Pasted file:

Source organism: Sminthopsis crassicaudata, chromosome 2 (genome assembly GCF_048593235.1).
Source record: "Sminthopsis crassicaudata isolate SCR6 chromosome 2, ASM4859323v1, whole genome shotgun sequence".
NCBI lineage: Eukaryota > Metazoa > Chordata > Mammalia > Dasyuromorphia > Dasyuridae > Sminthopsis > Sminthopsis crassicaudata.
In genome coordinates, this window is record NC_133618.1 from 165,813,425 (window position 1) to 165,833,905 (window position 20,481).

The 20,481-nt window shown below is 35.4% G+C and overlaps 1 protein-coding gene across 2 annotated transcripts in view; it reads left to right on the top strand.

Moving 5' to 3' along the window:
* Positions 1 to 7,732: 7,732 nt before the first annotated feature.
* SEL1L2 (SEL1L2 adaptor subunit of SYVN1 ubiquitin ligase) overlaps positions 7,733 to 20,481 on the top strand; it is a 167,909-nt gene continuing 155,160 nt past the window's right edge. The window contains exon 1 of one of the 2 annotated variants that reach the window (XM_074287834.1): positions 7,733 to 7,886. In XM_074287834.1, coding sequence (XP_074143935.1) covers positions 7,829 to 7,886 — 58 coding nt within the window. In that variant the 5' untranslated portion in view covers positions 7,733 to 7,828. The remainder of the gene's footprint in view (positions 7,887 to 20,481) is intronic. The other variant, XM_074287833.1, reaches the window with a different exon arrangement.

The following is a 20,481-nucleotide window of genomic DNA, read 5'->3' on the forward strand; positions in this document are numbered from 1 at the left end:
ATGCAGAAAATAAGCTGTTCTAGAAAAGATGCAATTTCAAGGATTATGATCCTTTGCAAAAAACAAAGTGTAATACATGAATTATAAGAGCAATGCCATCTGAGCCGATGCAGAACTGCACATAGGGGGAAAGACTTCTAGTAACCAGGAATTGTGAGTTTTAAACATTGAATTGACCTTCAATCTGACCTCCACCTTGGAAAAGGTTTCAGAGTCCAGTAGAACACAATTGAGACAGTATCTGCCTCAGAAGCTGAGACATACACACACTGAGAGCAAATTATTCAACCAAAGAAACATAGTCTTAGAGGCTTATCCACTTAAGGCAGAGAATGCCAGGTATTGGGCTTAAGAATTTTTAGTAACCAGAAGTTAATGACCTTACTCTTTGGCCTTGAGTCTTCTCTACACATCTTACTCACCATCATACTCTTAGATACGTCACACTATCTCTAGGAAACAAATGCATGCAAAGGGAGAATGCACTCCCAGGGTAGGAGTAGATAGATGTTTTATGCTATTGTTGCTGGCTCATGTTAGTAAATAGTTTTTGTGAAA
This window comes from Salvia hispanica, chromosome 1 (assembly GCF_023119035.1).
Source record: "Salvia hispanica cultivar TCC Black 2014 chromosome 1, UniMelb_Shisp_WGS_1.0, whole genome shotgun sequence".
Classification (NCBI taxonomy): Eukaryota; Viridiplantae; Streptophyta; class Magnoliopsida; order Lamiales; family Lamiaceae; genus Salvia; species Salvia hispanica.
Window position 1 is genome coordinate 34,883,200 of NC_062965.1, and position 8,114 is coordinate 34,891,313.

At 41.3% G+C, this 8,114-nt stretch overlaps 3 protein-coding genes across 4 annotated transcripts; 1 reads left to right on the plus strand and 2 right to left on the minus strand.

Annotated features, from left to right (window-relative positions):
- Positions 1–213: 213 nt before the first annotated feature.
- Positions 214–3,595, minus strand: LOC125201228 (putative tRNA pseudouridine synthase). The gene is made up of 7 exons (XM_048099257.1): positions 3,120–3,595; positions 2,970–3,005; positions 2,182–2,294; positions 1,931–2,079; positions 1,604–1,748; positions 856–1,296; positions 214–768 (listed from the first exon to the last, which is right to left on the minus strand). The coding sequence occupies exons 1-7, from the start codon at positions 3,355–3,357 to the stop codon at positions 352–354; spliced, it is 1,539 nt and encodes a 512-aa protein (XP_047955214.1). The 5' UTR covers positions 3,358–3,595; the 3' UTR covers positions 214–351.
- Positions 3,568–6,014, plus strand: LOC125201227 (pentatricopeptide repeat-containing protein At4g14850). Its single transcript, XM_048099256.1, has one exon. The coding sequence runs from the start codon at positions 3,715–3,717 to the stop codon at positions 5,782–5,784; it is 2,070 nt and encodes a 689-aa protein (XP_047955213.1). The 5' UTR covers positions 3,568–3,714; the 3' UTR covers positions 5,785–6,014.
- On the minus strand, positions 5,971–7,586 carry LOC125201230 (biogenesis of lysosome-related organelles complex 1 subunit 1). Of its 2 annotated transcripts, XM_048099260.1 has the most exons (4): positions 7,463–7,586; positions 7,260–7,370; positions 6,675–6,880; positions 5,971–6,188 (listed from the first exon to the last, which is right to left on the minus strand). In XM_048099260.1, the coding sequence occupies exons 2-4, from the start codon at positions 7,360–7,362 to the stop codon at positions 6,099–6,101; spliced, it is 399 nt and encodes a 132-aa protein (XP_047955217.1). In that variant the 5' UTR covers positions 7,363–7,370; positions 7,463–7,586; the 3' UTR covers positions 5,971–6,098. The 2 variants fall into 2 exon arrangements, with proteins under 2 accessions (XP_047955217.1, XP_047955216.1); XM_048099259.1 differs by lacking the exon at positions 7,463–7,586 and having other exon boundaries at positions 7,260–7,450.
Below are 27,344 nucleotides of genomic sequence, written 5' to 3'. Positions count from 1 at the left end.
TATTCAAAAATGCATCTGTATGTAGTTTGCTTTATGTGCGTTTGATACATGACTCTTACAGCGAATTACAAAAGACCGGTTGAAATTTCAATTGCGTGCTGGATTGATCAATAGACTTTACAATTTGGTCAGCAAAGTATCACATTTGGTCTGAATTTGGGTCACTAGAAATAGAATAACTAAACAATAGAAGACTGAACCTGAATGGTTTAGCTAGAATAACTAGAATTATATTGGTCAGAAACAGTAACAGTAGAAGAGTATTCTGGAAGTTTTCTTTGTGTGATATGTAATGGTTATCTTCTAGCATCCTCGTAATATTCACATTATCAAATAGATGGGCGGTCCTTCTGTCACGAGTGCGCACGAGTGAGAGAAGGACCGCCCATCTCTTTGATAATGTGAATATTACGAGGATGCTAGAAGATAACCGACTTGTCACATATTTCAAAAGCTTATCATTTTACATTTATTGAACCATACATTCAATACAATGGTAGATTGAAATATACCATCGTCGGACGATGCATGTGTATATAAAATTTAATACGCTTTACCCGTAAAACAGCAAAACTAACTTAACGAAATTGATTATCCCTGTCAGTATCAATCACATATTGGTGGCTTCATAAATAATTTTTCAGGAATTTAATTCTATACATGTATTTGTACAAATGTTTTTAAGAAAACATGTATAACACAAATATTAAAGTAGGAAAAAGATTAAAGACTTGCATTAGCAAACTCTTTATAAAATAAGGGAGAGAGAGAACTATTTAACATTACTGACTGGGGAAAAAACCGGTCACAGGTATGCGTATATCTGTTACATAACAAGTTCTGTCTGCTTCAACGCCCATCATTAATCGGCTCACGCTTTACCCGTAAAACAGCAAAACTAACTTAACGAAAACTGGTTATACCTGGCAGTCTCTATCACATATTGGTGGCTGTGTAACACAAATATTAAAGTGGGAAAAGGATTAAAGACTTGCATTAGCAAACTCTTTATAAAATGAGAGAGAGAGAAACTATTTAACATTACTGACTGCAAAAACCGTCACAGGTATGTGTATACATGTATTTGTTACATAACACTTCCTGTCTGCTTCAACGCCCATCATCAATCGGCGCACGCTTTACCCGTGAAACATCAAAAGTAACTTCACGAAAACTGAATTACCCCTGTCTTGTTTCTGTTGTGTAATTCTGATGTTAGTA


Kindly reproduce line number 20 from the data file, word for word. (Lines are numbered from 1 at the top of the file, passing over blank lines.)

- On the minus strand, positions 5,971–7,586 carry LOC125201230 (biogenesis of lysosome-related organelles complex 1 subunit 1). Of its 2 annotated transcripts, XM_048099260.1 has the most exons (4): positions 7,463–7,586; positions 7,260–7,370; positions 6,675–6,880; positions 5,971–6,188 (listed from the first exon to the last, which is right to left on the minus strand). In XM_048099260.1, the coding sequence occupies exons 2-4, from the start codon at positions 7,360–7,362 to the stop codon at positions 6,099–6,101; spliced, it is 399 nt and encodes a 132-aa protein (XP_047955217.1). In that variant the 5' UTR covers positions 7,363–7,370; positions 7,463–7,586; the 3' UTR covers positions 5,971–6,098. The 2 variants fall into 2 exon arrangements, with proteins under 2 accessions (XP_047955217.1, XP_047955216.1); XM_048099259.1 differs by lacking the exon at positions 7,463–7,586 and having other exon boundaries at positions 7,260–7,450.